The Seattle Seahawks kept driving deep into Kansas City territory. They kept getting stonewalled. First they were held to field goals, and then they were held to nothing.
The result? The Chiefs earned a 24-20 victory over the reigning Super Bowl champs.
Not only did the spirited performance on a bone-chilling Sunday at Arrowhead Stadium extend their winning streak to five games, it also pushed Kansas City into a tie with Denver atop the AFC West. The Broncos were stunned by St. Louis while the Chiefs were putting away Seattle.
"It means a lot," said Chiefs defensive tackle Dontari Poe. "We know what they did last year and we know they are still a real good football team. For us to come in and get a win, it's big for us. We know where we are now, and how much we have to go to get to where they were last year. It was real big for us."
But don't think for a minute the Chiefs think they've arrived.
Asked when he had heard that Denver had lost, Poe replied: "I heard about 10 seconds ago. You just told us. I mean, it's an even better day now. But we have to keep fighting."
Kansas City's turnaround has been nothing short of remarkable.
After getting slapped around by Tennessee in their opener and losing at Denver in Week 2, the Chiefs (7-3) have won seven of their last eight. Their only loss in that span came in San Francisco, a game against another tough team that could have gone either way.
Now, they head to winless Oakland for a Thursday night matchup knowing another victory would set up a pivotal Sunday night showdown against the Broncos at Arrowhead Stadium.
"It feels good to know that we were able to bounce back after a poor start at the beginning of the season," Chiefs linebacker Tamba Hali said, "but we have a lot of work to do."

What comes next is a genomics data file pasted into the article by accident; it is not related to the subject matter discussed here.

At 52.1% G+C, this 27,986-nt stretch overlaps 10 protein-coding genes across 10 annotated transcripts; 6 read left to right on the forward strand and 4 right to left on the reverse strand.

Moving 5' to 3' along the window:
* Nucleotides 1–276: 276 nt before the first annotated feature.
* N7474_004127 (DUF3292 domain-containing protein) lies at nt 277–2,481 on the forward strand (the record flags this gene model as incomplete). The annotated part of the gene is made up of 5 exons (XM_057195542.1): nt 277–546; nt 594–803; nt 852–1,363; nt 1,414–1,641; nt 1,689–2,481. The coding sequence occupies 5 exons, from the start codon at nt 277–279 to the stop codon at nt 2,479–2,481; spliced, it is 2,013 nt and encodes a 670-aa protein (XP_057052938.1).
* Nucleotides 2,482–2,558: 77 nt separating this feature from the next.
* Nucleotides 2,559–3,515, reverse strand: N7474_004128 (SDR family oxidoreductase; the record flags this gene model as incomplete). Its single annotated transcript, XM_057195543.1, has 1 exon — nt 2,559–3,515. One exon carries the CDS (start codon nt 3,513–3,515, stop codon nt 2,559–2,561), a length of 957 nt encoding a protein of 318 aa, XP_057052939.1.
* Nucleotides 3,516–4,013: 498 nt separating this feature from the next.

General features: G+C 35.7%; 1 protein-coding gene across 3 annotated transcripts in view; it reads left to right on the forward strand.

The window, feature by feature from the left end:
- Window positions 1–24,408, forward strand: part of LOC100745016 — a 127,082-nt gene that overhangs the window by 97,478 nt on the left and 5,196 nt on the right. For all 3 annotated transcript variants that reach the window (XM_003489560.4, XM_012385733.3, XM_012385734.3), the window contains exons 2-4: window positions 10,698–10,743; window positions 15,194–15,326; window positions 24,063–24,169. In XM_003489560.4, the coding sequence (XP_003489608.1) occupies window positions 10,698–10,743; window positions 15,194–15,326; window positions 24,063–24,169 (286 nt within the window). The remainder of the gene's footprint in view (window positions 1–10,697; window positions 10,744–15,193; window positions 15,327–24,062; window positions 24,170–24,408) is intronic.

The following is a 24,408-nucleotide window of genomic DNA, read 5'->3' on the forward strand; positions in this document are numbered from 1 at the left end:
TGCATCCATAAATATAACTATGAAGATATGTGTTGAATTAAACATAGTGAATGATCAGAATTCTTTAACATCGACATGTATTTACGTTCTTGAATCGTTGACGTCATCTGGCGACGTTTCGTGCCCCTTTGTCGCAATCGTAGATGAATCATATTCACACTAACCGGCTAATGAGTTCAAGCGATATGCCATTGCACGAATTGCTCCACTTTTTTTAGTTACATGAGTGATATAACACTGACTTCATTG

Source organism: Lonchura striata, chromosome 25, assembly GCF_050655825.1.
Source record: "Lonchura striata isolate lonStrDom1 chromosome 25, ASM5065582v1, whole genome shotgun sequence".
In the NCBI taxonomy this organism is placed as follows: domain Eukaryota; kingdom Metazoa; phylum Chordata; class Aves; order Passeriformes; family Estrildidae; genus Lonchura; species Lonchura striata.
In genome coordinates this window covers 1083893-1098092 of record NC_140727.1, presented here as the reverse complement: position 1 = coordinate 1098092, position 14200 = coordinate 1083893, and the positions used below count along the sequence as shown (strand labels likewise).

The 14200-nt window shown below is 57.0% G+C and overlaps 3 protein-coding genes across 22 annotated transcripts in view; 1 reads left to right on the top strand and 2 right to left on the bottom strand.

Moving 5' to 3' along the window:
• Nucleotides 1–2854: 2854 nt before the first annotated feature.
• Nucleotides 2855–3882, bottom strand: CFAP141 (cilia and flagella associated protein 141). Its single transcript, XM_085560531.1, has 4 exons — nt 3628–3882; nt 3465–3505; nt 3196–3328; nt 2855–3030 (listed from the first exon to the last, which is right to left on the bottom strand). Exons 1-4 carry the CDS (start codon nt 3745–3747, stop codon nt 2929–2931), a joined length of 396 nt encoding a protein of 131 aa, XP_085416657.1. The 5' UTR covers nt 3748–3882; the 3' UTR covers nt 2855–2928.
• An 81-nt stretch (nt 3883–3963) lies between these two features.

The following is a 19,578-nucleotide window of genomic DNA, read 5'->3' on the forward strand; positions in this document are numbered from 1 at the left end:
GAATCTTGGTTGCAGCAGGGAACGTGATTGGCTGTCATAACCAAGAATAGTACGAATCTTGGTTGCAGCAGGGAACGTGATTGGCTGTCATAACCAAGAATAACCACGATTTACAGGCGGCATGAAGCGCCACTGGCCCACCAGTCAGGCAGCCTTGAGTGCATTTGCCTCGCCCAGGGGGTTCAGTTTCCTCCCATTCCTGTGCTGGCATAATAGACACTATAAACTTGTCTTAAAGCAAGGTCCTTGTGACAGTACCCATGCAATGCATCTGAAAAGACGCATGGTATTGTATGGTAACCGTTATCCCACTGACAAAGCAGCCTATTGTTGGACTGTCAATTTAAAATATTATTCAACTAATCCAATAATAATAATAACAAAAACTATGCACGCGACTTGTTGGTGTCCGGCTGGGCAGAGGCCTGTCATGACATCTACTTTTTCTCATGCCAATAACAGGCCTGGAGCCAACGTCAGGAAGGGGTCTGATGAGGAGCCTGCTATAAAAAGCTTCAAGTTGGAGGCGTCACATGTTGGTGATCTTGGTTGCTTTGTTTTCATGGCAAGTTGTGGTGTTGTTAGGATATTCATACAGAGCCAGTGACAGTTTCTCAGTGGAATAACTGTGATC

In the passing game? Perhaps. On special teams? Maybe. But the truth is, there aren't a whole lot of holes in the Chiefs right now, especially when it comes to defense.
The Chiefs still have not allowed a 300-yard passer through the first 11 weeks, including games against Peyton Manning, Tom Brady and Philip Rivers. They also haven't given up a touchdown on the ground, the only team in the NFL to accomplish that this season.
In fact, the next-fewest touchdowns allowed on the ground? Four, by several teams.
Seattle marched deep into Chiefs' territory midway through the fourth quarter, but Kansas City stuffed running back Marshawn Lynch at the 2-yard line. The Seahawks gambled on fourth down, and Wilson overshot Doug Baldwin in the corner of the end zone to turn the ball over.
"It comes down to finishing," Seahawks offensive tackle Russell Okung said. "It was a big grinder, and we weren't able to come through. Hats off to the Kansas City defense."
It was the first of three fourth-down attempts that Kansas City repulsed.
The next came at the Kansas City 36, when a challenge by Chiefs coach Andy Reid overturned the spot on a pass reception that would have given the Seahawks a first down. Instead, they were stuck with fourth-and-1, and Lynch was plugged up by the Kansas City defense for no gain.
The final fourth-down stop came with a couple minutes left, and was the least dramatic. The Chiefs had pinned Seattle deep in its own territory, and Poe's sack and left them with fourth-and-18. Wilson's desperation throw was incomplete and the ball went back to the Chiefs.
All they had to do was run out the clock to wrap up the victory. Wrap up a tie for first in the AFC West, too.